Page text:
Philly YIMBY has recently visited The Laurel Rittenhouse at 1911 Walnut Street in Rittenhouse Square, Center City, in order to take a closer look at the nearly finished building. Designed by Solomon Cordwell Buenz and developed by the Southern Land Company, with the Harman Group as the structural engineer and the Hunter Roberts Construction Group as the contractor, the building stands 599 feet and 48 stories tall as the ninth-tallest skyscraper in Philadelphia and the tallest residential building in Center City. The residential building will offer 185 rental units and 64 luxury condominiums.
The Laurel Rittenhouse was the most significant addition to the Philadelphia skyline over the course of the past year. When we looked at the development during last year’s December Countdown, the concrete superstructure stood sixteen stories tall. By now, the building stands topped out and nears exterior completion. Only four floors remain to be clad in the all-glass curtain wall, and assembly nears completion at the cross-braced parapet. Balcony railings still remain to be added, and a significant amount of work remains to be finished at the lower floors (as expected, as the area is used for construction staging). The Laurel Rittenhouse is the city’s tallest all-residential building.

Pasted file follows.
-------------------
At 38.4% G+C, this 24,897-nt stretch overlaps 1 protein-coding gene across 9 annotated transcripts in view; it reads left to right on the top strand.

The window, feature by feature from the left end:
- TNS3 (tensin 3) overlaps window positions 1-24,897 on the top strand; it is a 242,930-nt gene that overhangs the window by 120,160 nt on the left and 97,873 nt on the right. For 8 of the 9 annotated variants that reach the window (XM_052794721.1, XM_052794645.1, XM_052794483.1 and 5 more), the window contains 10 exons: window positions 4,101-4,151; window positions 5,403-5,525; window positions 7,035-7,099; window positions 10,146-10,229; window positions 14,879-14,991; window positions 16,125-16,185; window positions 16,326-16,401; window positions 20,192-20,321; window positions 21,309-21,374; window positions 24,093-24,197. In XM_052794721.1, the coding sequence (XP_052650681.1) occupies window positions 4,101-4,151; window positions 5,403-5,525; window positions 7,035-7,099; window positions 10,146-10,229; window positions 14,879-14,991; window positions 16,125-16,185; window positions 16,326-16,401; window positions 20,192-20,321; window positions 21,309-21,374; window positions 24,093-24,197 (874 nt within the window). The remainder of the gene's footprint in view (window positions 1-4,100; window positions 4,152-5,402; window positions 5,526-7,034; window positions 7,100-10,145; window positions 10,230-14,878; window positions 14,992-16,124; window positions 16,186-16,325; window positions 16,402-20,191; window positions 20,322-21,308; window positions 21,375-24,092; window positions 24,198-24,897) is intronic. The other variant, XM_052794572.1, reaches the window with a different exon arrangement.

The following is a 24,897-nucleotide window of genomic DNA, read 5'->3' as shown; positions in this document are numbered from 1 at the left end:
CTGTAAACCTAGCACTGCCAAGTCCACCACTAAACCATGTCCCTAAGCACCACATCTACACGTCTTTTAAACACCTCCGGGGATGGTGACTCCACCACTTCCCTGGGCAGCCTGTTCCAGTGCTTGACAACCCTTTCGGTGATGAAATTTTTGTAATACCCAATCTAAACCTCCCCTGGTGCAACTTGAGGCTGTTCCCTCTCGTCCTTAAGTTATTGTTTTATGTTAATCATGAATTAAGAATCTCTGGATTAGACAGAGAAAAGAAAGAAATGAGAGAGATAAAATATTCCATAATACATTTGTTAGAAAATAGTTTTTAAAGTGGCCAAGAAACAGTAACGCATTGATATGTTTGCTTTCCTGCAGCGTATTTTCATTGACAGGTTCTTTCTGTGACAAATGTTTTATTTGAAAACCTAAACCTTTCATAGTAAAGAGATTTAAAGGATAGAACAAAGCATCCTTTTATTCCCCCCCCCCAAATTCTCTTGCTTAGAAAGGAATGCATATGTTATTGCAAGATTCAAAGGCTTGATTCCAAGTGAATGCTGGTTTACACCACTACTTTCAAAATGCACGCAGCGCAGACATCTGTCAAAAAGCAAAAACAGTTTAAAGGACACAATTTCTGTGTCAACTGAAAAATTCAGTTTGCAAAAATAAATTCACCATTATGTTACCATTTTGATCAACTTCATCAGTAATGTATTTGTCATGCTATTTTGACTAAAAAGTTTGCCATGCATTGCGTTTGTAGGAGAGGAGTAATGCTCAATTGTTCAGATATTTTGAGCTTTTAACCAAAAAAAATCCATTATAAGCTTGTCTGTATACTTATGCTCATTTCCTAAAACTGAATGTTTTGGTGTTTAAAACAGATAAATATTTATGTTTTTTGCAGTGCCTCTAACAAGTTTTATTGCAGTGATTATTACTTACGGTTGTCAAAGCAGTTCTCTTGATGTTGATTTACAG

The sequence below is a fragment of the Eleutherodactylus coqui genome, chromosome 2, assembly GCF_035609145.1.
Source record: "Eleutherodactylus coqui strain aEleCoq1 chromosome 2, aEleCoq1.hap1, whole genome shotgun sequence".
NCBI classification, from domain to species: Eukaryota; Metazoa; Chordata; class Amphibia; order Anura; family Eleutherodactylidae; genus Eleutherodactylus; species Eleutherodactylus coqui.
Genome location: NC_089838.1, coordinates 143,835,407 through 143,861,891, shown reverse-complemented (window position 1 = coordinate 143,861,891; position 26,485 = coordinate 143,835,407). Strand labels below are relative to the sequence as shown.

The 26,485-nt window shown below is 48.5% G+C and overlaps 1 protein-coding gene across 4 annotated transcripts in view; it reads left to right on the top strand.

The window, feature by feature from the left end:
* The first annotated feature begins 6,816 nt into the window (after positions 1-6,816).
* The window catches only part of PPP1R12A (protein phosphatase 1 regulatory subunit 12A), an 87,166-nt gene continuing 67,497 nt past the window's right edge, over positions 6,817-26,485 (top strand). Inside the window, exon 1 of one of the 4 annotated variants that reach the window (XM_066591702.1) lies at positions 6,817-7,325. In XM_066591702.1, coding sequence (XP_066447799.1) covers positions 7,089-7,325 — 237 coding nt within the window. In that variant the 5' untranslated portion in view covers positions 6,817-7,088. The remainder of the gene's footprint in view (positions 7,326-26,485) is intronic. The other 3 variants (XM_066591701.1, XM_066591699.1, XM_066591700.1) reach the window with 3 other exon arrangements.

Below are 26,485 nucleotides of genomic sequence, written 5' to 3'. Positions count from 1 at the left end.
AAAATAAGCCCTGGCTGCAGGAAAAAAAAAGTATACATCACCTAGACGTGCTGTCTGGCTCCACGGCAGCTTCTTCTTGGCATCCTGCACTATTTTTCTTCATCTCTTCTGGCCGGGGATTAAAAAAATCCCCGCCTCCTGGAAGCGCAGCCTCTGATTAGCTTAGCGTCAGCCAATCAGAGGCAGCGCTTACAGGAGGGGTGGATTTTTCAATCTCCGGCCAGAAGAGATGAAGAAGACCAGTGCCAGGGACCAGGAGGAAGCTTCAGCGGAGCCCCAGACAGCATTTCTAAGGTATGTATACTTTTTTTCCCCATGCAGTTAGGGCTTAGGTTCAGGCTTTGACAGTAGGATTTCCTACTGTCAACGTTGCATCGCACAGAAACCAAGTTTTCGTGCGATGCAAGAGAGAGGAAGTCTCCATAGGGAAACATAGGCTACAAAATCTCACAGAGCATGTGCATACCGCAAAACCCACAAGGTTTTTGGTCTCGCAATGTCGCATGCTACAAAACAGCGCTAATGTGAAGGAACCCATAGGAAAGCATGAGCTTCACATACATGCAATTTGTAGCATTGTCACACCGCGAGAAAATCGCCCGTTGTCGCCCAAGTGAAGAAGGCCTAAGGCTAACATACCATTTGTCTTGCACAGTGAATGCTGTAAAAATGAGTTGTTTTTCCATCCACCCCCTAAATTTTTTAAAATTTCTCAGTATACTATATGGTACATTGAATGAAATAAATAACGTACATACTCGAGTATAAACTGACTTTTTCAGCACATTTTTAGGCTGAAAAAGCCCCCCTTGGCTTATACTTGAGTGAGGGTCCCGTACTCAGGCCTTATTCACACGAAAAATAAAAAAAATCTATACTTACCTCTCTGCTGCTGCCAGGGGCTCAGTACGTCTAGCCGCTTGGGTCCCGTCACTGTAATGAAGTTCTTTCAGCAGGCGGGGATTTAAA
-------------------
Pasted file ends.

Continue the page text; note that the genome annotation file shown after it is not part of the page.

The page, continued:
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I thought this was 604 feet tall???
I don’t know about anyone else, but I think the finished product is nowhere near as handsome as the idealized rendering by the architect that we’ve seen for many months. Particularly from the west, the prominent horizontal decks look much less graceful than in the rendering, which also featured an overall light blue color, as opposed to the dull tan that seems so prominent in the finished product. Oh well…
P.S. to Ant: yes, the tower has topped off at 605 feet.
I was going to say this exact thing. The rendering looks so much sleeker than what it turned out to be.
So the question needs to be asked, Why does the renderings look more beautiful than the actual product? What we see on the renderings is what we should get, if not it needs to be up for discussion and debate.
Question: Why aren’t we notified of the Grand Openings so we can see what Philly is getting?
The photo of the parking lot at 21st and Market suggests to me that there is no on site parking. Is that right? I thought at least some parking on site was a requirement.